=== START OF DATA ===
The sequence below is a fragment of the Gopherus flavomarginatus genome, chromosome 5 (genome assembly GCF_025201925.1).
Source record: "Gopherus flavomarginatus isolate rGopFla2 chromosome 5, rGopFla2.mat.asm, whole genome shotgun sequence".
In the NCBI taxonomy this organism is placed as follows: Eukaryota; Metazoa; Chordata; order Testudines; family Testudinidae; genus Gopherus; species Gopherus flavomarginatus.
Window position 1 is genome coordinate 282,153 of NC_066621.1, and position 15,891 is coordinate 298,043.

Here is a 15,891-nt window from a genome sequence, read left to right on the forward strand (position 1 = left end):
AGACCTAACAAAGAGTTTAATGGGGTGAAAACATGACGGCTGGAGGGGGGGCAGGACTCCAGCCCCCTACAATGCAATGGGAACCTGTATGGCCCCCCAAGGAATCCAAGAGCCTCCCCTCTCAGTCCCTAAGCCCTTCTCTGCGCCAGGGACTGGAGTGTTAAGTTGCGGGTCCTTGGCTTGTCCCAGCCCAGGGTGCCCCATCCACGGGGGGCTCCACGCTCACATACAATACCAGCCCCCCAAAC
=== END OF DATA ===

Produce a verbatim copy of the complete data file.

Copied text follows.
The sequence below is a fragment of the Gopherus flavomarginatus genome, chromosome 5 (genome assembly GCF_025201925.1).
Source record: "Gopherus flavomarginatus isolate rGopFla2 chromosome 5, rGopFla2.mat.asm, whole genome shotgun sequence".
In the NCBI taxonomy this organism is placed as follows: Eukaryota; Metazoa; Chordata; order Testudines; family Testudinidae; genus Gopherus; species Gopherus flavomarginatus.
Window position 1 is genome coordinate 282,153 of NC_066621.1, and position 15,891 is coordinate 298,043.

Here is a 15,891-nt window from a genome sequence, read left to right on the forward strand (position 1 = left end):
AGACCTAACAAAGAGTTTAATGGGGTGAAAACATGACGGCTGGAGGGGGGGCAGGACTCCAGCCCCCTACAATGCAATGGGAACCTGTATGGCCCCCCAAGGAATCCAAGAGCCTCCCCTCTCAGTCCCTAAGCCCTTCTCTGCGCCAGGGACTGGAGTGTTAAGTTGCGGGTCCTTGGCTTGTCCCAGCCCAGGGTGCCCCATCCACGGGGGGCTCCACGCTCACATACAATACCAGCCCCCCAAAC